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Cronyism’s Costs

Documenting corruption in the Obama administration.

by
Tom Blumer

Bio

September 6, 2012 - 12:00 am

It’s not enough to blame misguided Keynesian stimulus in all its forms — the specific 2009 legislation, annual trillion-dollar deficits, central bank quantitative easing, and others — for both the depth of the recession and the horrid three-year so-called recovery which has followed it. There’s much more to this story of epic underachievement, and most of it involves cronyism.

Though it has always been present to an extent and will never disappear as long as humans remain imperfect creatures, our Punk President (named by me) and his Gangster Government (tagged by Michael Barone) have taken cronyism — other than the financial industry component of the TARP bailouts, which Obama enthusiastically supported — to levels never before seen in the history of this great nation.

Unlike prior administrations, Team Obama has been brazen, shameless, and unapologetic about its cronyism. Its members have bragged about its results when they’ve been even remotely positive and pooh-poohed the far more numerous and financially devastating failures as mere costs of doing the government’s business. Ultimately, they and their comrades who pretend to be in the “private sector” want Americans to buy into the idea that cronyism on steroids is the only way things can get done in what is an otherwise opportunity-barren, unfair world.

Their supposed signature achievement is General Motors, whose government takeover — never envisioned by George W. Bush, who nonetheless created the hijacking opportunity — Obama believes could become a kind of model for general application (“Now I want to do the same thing with manufacturing jobs, not just in the auto industry, but in every industry”).

Really? GM received at least $50 billion in government aid and thus far has saddled taxpayers with a $25 billion loss. Thanks to a special break approved by the Obama Treasury Department, it is escaping and will continue to escape paying tens of billions in income taxes on its post-bankruptcy income by carrying forward its pre-bankruptcy losses, something other firms emerging from insolvency cannot do. At least $70 billion in these and other subsidies, tax benefits, and assorted favors — an amount which is probably greater than the cronyism losses seen during any other single presidential term before the turn of the century – has been expended in the name of protecting roughly 70,000 jobs (that’s $1 million per job) and keeping the United Auto Workers Union alive. Despite all of Uncle Sam’s help, GM has seen its U.S. market share shrink to 18%. According to some experts, it is mismanaging its way to a still distant but distinctly possible return to bankruptcy.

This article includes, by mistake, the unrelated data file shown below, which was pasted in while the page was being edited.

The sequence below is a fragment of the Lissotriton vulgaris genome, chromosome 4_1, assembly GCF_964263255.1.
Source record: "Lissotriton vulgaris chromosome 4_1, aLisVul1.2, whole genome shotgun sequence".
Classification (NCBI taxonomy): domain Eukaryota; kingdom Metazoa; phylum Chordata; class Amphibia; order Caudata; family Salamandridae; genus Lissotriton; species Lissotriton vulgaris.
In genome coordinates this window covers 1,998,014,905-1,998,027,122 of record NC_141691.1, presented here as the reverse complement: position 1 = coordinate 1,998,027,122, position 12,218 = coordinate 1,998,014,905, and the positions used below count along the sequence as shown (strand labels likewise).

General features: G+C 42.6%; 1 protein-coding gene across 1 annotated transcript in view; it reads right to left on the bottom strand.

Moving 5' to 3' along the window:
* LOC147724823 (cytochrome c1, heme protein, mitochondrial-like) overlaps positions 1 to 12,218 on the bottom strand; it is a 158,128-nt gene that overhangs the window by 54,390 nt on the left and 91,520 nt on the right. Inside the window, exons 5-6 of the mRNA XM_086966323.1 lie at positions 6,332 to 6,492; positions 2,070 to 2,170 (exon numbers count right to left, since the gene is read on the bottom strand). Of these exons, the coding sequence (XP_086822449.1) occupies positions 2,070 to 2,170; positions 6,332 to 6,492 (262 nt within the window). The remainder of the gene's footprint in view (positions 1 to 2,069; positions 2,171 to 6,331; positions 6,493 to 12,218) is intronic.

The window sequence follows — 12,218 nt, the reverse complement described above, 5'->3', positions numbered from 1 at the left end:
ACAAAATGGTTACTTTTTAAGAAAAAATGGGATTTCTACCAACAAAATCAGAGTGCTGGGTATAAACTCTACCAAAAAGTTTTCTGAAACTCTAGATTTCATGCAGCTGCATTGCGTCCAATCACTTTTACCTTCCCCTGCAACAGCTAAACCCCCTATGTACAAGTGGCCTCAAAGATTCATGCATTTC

Crony Chronicles.org, an enterprise of the not-for-profit Charles Koch Institute (yeah, that Charles Koch Institute; deal with it) which is doing necessary and arduous work aggregating examples of and educating Americans about cronyism, defines the term as follows:

Cronyism occurs when an individual or organization colludes with government officials to get forced benefits they could not have otherwise obtained voluntarily. Those benefits come at the expense of consumers, taxpayers, and everyone working hard to compete in the marketplace.

Cronyism has nothing to do with capitalism as envisioned by Adam Smith and his successors or as practiced in free-market situations. Thus, the term “crony capitalism” is nonsensical.

Cronyism should not be confused with what I will call “favoritism,” which abounds in the private sphere and ordinarily isn’t a bad thing. Relatives (technically “nepotism, a subset of favoritism), friends, and longtime associates get jobs and opportunities to do business which frequently aren’t available or even known to outsiders. Such people often get jobs when better talent can be found, or have business directed to their firms even when more efficient and higher quality vendors or service providers are available. To the extent one can place a higher degree of trust in a such a person or firm and avoid the often high costs of looking at only marginally better outsiders, engaging in such favoritism often makes economic sense.